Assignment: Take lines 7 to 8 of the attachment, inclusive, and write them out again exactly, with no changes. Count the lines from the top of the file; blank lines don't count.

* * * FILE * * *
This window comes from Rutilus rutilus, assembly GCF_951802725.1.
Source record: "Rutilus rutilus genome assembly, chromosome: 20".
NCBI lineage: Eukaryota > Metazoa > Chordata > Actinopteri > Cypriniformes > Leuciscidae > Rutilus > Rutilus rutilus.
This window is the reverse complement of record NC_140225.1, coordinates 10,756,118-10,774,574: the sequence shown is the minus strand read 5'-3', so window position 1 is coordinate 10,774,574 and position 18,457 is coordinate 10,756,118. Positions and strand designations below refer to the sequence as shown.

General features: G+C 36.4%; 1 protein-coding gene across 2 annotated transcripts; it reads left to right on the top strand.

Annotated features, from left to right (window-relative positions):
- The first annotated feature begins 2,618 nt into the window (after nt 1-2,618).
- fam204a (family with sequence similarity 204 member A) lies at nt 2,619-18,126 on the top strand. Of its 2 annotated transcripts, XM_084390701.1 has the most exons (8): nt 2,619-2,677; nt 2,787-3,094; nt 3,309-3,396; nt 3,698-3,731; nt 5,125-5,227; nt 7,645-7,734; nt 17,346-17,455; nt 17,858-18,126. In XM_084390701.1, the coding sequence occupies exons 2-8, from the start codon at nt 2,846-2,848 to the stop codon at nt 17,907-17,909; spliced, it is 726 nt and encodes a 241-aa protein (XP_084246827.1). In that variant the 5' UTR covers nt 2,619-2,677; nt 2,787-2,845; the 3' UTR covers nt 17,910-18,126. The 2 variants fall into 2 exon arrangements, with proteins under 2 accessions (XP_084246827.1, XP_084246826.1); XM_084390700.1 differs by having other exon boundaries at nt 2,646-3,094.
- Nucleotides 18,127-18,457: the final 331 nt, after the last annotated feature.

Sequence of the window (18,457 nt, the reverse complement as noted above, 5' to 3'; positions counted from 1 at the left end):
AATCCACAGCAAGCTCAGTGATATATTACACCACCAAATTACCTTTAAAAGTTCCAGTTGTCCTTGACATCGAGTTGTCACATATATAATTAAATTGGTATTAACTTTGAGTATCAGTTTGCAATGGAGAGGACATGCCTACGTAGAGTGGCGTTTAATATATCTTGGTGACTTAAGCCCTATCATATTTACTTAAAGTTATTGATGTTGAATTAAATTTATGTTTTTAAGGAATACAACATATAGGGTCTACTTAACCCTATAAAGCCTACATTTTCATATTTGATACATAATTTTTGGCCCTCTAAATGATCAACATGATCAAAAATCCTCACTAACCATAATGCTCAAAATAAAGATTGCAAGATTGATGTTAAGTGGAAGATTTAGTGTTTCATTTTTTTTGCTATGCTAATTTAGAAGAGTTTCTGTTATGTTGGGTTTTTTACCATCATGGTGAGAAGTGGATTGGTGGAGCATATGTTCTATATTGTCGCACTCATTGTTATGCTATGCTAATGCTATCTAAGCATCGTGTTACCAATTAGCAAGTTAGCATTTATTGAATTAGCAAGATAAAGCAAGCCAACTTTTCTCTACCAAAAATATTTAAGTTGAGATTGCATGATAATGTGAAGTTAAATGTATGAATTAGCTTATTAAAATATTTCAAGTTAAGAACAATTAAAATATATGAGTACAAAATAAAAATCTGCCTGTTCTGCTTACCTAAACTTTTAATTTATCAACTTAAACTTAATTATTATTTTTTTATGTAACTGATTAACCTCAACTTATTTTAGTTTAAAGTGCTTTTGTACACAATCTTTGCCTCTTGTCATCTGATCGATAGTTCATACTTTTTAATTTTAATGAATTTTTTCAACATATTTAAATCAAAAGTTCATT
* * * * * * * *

- The first annotated feature begins 2,618 nt into the window (after nt 1-2,618).
- fam204a (family with sequence similarity 204 member A) lies at nt 2,619-18,126 on the top strand. Of its 2 annotated transcripts, XM_084390701.1 has the most exons (8): nt 2,619-2,677; nt 2,787-3,094; nt 3,309-3,396; nt 3,698-3,731; nt 5,125-5,227; nt 7,645-7,734; nt 17,346-17,455; nt 17,858-18,126. In XM_084390701.1, the coding sequence occupies exons 2-8, from the start codon at nt 2,846-2,848 to the stop codon at nt 17,907-17,909; spliced, it is 726 nt and encodes a 241-aa protein (XP_084246827.1). In that variant the 5' UTR covers nt 2,619-2,677; nt 2,787-2,845; the 3' UTR covers nt 17,910-18,126. The 2 variants fall into 2 exon arrangements, with proteins under 2 accessions (XP_084246827.1, XP_084246826.1); XM_084390700.1 differs by having other exon boundaries at nt 2,646-3,094.